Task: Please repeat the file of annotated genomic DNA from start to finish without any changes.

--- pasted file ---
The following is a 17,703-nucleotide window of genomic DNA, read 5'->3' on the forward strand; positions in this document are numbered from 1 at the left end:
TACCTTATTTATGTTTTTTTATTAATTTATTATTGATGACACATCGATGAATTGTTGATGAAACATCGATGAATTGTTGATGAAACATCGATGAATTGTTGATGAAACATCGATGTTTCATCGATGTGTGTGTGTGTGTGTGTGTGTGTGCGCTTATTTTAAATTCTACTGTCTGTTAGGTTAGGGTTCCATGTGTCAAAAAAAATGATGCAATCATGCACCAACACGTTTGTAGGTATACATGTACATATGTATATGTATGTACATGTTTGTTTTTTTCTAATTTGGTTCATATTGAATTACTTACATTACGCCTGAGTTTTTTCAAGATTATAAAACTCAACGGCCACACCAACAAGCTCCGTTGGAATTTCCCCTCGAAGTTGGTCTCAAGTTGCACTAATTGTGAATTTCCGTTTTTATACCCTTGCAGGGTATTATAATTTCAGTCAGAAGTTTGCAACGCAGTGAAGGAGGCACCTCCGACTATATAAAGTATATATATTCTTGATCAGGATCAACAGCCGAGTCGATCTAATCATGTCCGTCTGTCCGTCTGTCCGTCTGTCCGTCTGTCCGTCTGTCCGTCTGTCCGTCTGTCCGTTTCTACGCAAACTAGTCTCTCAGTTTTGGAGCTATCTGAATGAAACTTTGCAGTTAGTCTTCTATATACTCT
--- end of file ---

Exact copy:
The following is a 17,703-nucleotide window of genomic DNA, read 5'->3' on the forward strand; positions in this document are numbered from 1 at the left end:
TACCTTATTTATGTTTTTTTATTAATTTATTATTGATGACACATCGATGAATTGTTGATGAAACATCGATGAATTGTTGATGAAACATCGATGAATTGTTGATGAAACATCGATGTTTCATCGATGTGTGTGTGTGTGTGTGTGTGTGTGCGCTTATTTTAAATTCTACTGTCTGTTAGGTTAGGGTTCCATGTGTCAAAAAAAATGATGCAATCATGCACCAACACGTTTGTAGGTATACATGTACATATGTATATGTATGTACATGTTTGTTTTTTTCTAATTTGGTTCATATTGAATTACTTACATTACGCCTGAGTTTTTTCAAGATTATAAAACTCAACGGCCACACCAACAAGCTCCGTTGGAATTTCCCCTCGAAGTTGGTCTCAAGTTGCACTAATTGTGAATTTCCGTTTTTATACCCTTGCAGGGTATTATAATTTCAGTCAGAAGTTTGCAACGCAGTGAAGGAGGCACCTCCGACTATATAAAGTATATATATTCTTGATCAGGATCAACAGCCGAGTCGATCTAATCATGTCCGTCTGTCCGTCTGTCCGTCTGTCCGTCTGTCCGTCTGTCCGTCTGTCCGTCTGTCCGTTTCTACGCAAACTAGTCTCTCAGTTTTGGAGCTATCTGAATGAAACTTTGCAGTTAGTCTTCTATATACTCT